News Sci/Tech Boiling Surface of Betelgeuse: A Cosmic Illusion

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The Boiling Surface of Betelgeuse: A Cosmic Illusion

By Robert Lea | Published on 12 March 2024

Stars are usually distant, twinkling points in the night sky. But Betelgeuse, a red supergiant located in the constellation Orion, defies this norm. With a diameter over 620 million miles (1 billion kilometers), Betelgeuse is more than 1,000 times larger than our sun, making it one of the largest stars in the known universe.

Spinning Faster Than Expected?

Recent observations have left astronomers scratching their heads. Betelgeuse appears to be rotating at an astonishing rate, much faster than a star of its size should. But what if this rapid spin is merely an illusion?

Ph.D. student Jing-Ze Ma and colleagues from the Max Planck Institute for Astrophysics propose an intriguing explanation. They believe that Betelgeuse's violently boiling surface might be deceiving our telescopes. The bubbling motions on the star's surface, akin to a cosmic cauldron, could be mistaken for rotation.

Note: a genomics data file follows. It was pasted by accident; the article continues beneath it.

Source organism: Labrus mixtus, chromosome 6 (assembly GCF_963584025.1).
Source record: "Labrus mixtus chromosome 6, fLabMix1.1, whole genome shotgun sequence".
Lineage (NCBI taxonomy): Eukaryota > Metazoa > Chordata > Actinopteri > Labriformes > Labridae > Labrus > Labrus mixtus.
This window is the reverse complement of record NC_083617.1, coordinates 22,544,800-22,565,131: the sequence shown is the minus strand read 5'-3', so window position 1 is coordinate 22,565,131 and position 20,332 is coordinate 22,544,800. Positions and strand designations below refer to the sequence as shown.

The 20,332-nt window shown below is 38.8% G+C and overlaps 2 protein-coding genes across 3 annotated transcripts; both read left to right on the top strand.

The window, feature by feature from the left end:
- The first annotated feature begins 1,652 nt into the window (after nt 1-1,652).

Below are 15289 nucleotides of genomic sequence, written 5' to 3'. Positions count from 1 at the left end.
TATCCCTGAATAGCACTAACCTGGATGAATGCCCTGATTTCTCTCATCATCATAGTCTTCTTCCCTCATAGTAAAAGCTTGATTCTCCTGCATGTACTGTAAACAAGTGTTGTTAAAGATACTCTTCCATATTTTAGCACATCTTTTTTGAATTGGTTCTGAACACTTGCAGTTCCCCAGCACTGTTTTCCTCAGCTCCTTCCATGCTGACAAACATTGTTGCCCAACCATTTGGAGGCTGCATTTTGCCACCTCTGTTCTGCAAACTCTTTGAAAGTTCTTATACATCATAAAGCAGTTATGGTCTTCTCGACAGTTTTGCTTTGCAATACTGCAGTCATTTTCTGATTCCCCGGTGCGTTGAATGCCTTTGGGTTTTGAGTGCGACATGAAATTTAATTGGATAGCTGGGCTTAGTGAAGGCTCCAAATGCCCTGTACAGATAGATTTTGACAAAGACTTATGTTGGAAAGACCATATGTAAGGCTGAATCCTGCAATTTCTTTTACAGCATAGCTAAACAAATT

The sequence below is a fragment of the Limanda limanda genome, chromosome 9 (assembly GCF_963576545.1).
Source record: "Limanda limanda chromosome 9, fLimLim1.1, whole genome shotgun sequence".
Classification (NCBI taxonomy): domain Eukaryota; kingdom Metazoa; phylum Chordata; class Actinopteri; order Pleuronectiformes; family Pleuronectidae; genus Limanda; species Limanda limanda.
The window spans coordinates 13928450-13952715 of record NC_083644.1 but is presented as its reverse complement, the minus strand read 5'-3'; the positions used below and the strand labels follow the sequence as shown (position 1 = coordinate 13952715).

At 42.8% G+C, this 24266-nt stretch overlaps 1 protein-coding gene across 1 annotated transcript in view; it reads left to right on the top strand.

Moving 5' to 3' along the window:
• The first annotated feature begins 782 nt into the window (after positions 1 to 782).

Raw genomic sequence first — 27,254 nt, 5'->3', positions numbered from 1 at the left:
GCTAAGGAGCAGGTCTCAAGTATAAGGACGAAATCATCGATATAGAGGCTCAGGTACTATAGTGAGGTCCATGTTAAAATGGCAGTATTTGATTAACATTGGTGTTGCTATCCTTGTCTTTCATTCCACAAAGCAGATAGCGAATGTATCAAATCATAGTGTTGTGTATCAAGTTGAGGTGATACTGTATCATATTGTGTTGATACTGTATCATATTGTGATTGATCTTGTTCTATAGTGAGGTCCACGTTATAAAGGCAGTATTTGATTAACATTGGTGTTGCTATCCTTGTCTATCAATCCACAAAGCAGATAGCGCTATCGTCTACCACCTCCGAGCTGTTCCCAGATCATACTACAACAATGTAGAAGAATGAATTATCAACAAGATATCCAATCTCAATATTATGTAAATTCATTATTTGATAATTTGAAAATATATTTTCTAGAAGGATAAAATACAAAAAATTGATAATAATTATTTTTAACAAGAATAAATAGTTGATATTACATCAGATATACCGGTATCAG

Imagine standing on a spaceship near Betelgeuse, watching its surface churn and bubble. It would seem as though the star were spinning wildly. Yet, in reality, it's a tempestuous dance of convection currents, not rotation.

Implications and Excitement

For astronomers, this revelation is both perplexing and exhilarating. Betelgeuse's surface dynamics are so pronounced that we can witness them directly through our telescopes. It's like peeking into a celestial cauldron, where boiling gases surge and collide.

Moreover, Betelgeuse's recent dimming episodes have added to its mystique. Could these fluctuations also be linked to its tumultuous surface activity?


So, the next time you gaze at Betelgeuse, remember that appearances can be deceiving. This colossal star, once thought to be a mere point of light, now reveals its cosmic drama. As we continue to study Betelgeuse, we eagerly await more surprises from this enigmatic giant.

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